By JR on Friday, April 13, 2012
The men who built the empire would be disgusted by these pansies
It must have looked like a major catastrophe unfolding as 25 firefighters descended on the scene. But this was no terrorist atrocity or terrible car crash – the five teams of emergency crews had been scrambled to rescue a stranded seagull from a three foot deep pond.
And matters became even more farcical, when the emergency crews were rendered utterly powerless to act because of health and safety rules prevented them from 'risking their lives' by venturing into the waist deep waters.
Instead they watched helplessly as staff from a nearby wildlife centre pulled on his waders, paddled out to the stricken Herring Gull, and freed its foot from a plastic bag.
Ten minutes later, Adam Briddock, 20, part of the two man team, returned safely to shore at Carshalton Ponds, in South London, with the gull in good health on Saturday.
London Fire Brigade said they were ‘not willing to put the lives of our firefighters at risk for the sake of a seagull’.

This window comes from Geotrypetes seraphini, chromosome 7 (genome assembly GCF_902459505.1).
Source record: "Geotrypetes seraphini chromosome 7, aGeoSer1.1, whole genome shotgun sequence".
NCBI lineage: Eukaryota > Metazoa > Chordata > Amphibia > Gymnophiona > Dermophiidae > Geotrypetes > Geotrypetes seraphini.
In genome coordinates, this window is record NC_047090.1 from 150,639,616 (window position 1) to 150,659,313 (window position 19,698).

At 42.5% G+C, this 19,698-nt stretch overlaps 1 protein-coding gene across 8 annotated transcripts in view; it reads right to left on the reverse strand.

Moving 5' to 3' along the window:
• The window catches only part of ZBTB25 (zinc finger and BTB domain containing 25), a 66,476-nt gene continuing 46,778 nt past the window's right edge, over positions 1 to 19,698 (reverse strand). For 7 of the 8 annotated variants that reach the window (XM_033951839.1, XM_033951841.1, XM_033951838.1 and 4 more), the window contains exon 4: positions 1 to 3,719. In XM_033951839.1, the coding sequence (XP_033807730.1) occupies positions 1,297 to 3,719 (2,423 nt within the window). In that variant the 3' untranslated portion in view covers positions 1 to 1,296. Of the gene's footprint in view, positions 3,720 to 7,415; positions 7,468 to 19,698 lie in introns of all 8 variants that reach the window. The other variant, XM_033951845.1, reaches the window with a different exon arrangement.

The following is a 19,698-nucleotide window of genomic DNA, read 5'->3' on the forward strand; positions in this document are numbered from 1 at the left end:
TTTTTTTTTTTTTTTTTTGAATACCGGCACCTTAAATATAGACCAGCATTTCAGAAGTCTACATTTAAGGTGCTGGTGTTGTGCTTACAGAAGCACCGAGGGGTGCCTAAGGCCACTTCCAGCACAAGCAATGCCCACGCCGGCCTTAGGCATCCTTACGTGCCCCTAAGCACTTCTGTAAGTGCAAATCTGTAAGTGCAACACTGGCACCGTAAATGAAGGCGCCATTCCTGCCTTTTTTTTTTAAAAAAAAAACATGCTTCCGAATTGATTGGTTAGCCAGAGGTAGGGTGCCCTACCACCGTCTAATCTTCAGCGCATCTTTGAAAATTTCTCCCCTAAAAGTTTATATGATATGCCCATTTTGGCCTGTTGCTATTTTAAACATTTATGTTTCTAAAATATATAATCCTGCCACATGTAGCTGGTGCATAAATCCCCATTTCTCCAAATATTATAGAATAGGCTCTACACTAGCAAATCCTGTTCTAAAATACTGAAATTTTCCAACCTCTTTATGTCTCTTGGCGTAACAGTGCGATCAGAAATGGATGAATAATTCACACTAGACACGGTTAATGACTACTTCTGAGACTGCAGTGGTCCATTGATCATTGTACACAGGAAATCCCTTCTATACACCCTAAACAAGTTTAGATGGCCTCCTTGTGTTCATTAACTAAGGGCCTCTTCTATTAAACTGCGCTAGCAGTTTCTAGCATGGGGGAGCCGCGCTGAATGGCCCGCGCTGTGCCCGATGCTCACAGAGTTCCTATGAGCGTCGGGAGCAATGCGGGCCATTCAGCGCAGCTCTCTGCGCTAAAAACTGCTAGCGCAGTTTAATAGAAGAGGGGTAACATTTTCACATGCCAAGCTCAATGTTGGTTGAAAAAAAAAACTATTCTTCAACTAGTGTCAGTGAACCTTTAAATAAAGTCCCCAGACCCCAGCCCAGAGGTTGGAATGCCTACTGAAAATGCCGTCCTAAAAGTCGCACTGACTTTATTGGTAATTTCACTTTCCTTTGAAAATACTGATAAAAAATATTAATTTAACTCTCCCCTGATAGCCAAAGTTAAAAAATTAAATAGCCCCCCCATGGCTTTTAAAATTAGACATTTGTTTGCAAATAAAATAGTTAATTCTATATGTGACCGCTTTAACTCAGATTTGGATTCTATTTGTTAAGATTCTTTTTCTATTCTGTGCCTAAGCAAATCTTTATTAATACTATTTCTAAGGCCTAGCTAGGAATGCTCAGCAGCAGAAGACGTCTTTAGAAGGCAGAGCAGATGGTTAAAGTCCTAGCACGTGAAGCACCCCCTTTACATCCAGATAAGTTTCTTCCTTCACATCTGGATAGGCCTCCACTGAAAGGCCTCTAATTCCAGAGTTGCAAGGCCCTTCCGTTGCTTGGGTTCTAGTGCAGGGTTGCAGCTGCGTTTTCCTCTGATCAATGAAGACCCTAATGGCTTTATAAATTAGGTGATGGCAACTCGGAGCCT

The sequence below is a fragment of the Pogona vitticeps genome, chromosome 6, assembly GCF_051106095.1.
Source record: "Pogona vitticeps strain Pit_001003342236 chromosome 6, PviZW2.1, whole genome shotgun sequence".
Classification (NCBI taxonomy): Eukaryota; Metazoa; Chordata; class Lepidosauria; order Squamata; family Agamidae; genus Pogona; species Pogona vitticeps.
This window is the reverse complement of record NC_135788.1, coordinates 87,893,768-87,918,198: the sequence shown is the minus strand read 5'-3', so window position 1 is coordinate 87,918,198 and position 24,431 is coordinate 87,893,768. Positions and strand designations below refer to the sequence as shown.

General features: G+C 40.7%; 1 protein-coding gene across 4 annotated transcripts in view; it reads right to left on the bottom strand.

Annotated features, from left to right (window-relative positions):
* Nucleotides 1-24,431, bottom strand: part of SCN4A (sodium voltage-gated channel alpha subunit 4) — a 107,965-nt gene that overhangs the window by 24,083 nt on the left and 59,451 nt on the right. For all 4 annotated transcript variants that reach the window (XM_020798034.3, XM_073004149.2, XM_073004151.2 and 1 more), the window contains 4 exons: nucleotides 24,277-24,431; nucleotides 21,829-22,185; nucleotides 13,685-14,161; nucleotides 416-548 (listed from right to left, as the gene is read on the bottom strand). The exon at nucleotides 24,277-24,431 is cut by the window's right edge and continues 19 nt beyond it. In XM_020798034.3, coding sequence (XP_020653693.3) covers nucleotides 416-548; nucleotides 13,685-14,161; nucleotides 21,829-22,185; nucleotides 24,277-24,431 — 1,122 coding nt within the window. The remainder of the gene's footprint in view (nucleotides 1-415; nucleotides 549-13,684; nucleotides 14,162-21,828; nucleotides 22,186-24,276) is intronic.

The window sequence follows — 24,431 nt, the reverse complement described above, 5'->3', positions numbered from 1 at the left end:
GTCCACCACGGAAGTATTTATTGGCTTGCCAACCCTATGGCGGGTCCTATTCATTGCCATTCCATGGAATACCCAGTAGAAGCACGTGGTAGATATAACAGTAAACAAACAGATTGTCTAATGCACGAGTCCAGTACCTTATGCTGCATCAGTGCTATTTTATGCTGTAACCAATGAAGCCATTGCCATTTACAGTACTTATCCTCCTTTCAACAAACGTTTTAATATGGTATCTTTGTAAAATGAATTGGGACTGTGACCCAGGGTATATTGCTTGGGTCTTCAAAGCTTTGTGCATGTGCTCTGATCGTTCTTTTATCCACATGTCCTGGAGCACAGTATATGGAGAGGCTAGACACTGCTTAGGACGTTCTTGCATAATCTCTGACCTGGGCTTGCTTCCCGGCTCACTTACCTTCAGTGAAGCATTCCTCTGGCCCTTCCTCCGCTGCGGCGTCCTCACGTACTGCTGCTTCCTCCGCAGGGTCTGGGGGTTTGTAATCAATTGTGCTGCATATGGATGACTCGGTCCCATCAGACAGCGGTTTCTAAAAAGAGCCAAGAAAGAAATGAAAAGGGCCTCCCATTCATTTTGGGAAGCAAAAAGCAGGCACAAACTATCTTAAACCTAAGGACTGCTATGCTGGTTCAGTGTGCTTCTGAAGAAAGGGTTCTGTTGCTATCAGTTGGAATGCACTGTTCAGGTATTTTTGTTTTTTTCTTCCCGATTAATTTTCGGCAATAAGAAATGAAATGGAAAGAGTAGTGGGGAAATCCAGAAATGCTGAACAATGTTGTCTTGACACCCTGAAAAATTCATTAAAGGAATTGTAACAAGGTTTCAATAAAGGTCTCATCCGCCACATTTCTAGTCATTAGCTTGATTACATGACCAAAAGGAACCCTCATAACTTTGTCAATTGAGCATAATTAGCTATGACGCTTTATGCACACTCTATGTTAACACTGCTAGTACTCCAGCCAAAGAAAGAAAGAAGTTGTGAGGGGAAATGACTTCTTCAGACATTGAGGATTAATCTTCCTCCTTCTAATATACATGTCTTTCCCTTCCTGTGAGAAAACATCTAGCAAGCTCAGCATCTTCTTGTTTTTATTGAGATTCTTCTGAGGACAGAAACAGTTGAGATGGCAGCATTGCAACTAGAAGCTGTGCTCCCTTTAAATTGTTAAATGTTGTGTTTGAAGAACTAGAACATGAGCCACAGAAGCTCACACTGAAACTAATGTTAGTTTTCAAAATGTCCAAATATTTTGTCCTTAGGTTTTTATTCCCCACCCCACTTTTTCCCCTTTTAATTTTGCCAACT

Ted Burden, who runs Riverside Animal Centre in Beddington, said: ‘It was a bit ridiculous really. Five fire crews turned up, but because of protocols they couldn’t go into the water. ‘It is health and safety gone mad really when you look at it, because the water was not really anymore than waist deep.’
A member of the public became so concerned for the welfare of a bird they went home to get an inflatable boat in a bid to go out on the water themselves, but the craft was found not to be water-worthy.
An RSPCA spokeswoman described the situation at the ponds as ‘quite a scene.’
A fire source said firefighters were sometimes frustrated by strict protocols, like not rescuing trapped birds, which sometimes did not fit actual scenarios firefighters were presented with.
The fire source added: ‘Although we have the facilities to effect a rescue, we are not allowed to do it for a bird. There is no leeway.’
The adult gull was taken back to the centre, dried out and fed, before it was released back into the wild the next day.
A LFB spokesman defended the numbers of firefighters sent out, saying it was a standard response to an animal being in trouble, and the firefighters were on hand in case a member of public had tried to rescue the birds or the water rescue team had got into trouble.
She added: ‘We are not willing to put the lives of our firefighters at risk for the sake of a seagull. Our firefighters get called out to lots of different incidents and never know what they’re going to find when they get there.
'At any incident we need to make sure we have enough staff on hand in case something goes wrong and to ensure that our firefighters, and the public, are safe at all times.’